But wait! Steve! I thought you were into art?

Keep reading.

I did glean more than I had first thought from my brief initial encounter with this film. I learned who Phillip Glass was. It was his music that is the foundation of Koyaanisqatsi, the engine by which any message is ferried from screen and speaker to eyes and ears. Hauntingly simple strings of notes are repeated over and over building a melody as one builds a bridge from ten thousand toothpicks with no glue at all.

I immediately went searching for other works by this fantastic composer and artist ( I have a big soft spot for piano music in general) and found that he had a solo album called Metamorphosis, and that Glass’s work could be found in many movies already like The Hours and The Truman Show.

Writing about this has reminded me that music in movies always has a significant effect on me, both in terms of the emotional weight music can add and also of my opinion about a particular film or genre. Another instance of this happened just the year before.

I hadn’t yet left Augustana College in South Dakota for Missouri State (nor the field of chemistry for that of English), but my position as a Peer Advisor (RA, TA, SA, call us what you will) on a freshman floor allowed me ample free time to watch a lot of movies as I was waiting for people smuggle in booze and girls in the wee hours of the morning. Often, I watched movies with my residents ( I call them “residents” but we were all friendly, barring any Halo-influenced rage), and in some cases movies I may not have otherwise watched. This was particularly the case with Spirited Away.

Let me paint you a picture of Myself in 2004: I like a range of movies a bit wider than when I was in high school, but one genre I still don’t understand is Anime. Why not you ask?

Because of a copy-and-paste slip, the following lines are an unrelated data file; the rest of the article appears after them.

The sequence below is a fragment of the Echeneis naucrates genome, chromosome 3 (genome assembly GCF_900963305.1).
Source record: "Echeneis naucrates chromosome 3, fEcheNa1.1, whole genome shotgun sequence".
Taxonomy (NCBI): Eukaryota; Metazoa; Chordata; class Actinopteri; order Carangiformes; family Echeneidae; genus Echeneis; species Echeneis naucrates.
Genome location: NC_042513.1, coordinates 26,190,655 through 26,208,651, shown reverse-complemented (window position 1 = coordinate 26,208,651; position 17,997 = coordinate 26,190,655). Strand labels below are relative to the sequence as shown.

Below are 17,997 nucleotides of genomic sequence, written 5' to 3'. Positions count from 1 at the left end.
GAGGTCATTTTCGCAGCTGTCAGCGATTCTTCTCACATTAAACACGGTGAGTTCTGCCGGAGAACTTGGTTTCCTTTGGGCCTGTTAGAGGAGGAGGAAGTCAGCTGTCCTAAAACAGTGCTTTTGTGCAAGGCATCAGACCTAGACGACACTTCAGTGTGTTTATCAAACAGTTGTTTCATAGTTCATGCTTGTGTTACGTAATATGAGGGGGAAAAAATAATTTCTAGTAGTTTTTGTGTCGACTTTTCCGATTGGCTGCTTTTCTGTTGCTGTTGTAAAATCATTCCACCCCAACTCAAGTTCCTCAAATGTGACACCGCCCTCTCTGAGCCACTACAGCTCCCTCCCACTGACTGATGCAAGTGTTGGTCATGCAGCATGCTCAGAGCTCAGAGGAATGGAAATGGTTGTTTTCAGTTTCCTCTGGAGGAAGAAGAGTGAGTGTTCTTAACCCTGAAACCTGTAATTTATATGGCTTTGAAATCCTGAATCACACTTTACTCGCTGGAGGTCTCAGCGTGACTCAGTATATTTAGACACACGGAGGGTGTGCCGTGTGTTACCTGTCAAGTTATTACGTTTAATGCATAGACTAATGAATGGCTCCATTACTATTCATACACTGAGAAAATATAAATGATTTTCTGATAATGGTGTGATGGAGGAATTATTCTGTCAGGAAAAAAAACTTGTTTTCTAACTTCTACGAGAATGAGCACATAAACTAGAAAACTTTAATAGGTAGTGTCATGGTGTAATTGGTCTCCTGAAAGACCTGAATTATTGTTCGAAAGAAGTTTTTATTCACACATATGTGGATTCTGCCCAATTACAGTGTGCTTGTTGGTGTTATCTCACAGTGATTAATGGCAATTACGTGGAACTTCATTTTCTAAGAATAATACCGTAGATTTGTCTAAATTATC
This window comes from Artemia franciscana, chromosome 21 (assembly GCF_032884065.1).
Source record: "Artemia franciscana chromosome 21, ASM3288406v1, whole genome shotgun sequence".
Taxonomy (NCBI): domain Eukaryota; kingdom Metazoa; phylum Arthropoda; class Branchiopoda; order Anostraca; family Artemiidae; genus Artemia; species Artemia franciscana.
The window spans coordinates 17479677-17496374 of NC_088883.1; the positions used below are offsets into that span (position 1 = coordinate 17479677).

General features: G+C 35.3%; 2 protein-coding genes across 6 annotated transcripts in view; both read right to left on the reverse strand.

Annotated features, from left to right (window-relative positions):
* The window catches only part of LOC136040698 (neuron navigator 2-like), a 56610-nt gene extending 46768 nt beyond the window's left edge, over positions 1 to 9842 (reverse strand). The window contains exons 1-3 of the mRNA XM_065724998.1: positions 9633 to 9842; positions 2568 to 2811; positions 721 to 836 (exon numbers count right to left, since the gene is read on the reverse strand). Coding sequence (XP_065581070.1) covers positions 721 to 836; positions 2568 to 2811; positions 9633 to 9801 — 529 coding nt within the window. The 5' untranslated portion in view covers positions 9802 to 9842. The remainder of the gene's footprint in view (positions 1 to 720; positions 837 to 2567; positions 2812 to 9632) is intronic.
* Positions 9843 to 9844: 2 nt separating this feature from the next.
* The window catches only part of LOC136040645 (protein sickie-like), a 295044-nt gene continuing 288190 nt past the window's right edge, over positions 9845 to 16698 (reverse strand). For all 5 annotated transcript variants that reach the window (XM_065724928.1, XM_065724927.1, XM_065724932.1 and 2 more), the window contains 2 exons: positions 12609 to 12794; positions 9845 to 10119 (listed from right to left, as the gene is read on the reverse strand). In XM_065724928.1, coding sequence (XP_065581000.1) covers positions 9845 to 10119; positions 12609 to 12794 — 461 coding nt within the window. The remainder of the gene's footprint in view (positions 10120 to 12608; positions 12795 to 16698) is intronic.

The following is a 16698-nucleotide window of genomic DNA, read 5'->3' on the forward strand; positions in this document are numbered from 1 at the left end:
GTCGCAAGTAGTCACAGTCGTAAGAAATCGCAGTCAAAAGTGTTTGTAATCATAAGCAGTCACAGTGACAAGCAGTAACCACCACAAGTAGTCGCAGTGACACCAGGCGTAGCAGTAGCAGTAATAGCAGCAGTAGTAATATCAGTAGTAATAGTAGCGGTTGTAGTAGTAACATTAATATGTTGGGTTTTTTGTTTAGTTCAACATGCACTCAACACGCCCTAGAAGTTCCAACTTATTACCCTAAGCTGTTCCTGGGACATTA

[2004 simulated explanation]

“Well besides the fact that it sucks, Anime is mostly centered around retardedly underclad and over-breasted (yes, over-breasted) ladies who also happen to be computer hackers and ninja masters who do karaoke while riding motorcycles into store windows, out of space ship airlocks, and on top of buildings. There is also a lot of blood-spurting and limb-removing going on so the animators, who are all tasteless old Japanese perverts, have something to draw besides breasts. Also, none of it makes sense and I think they all involve some kind of rehashing of Robot Jox

Yes, for those of you wondering, the “jocks” are people who ride inside of giant robot warriors and fight each other.

All of that aside, my conception of the genre was completely reversed when I saw Hayao Miyazaki‘s masterpiece. My heart melted and ran down my leg into a puddle on the floor–ok they were tears, but who doesn’t like a good metaphor? The point is that I was emotionally moved by this film and my eyes were opened to a wonderful new world I was unaware of before.

The music did play a major role in easing me into the unfamiliar (non-Disney) animated landscape and I eventually bought the incredible score by Joe Hisaishi. After being so blown away, I wondered what exactly I had been missing out on. Before watching the movie with my friend and dorm-mate Alex, we would often play chess together in his room while listening to various soundtracks and scores. One I was attracted to in particular was the work of Yoko Kanno for the Cowboy Bebop TV series. It’s basically the best jazz fusion mix I’ve ever heard and so I decided to give the series a chance based solely on the music.

But discussion of that series and its music deserves its own post on another day entirely. Until then, I’ll advise everyone to take a step out of their comfort zone and check out something new in film, music, or both!

Au Revoir, a teut a l’heure

Goodbye, until next time.

RedditStumbleUpondel.icio.usNewsVineMa.gnoliaFurlMisterWongIndianPadFarke-mailMixxPropellerFacebookTwitThis

<– Vrooom Swooosh –>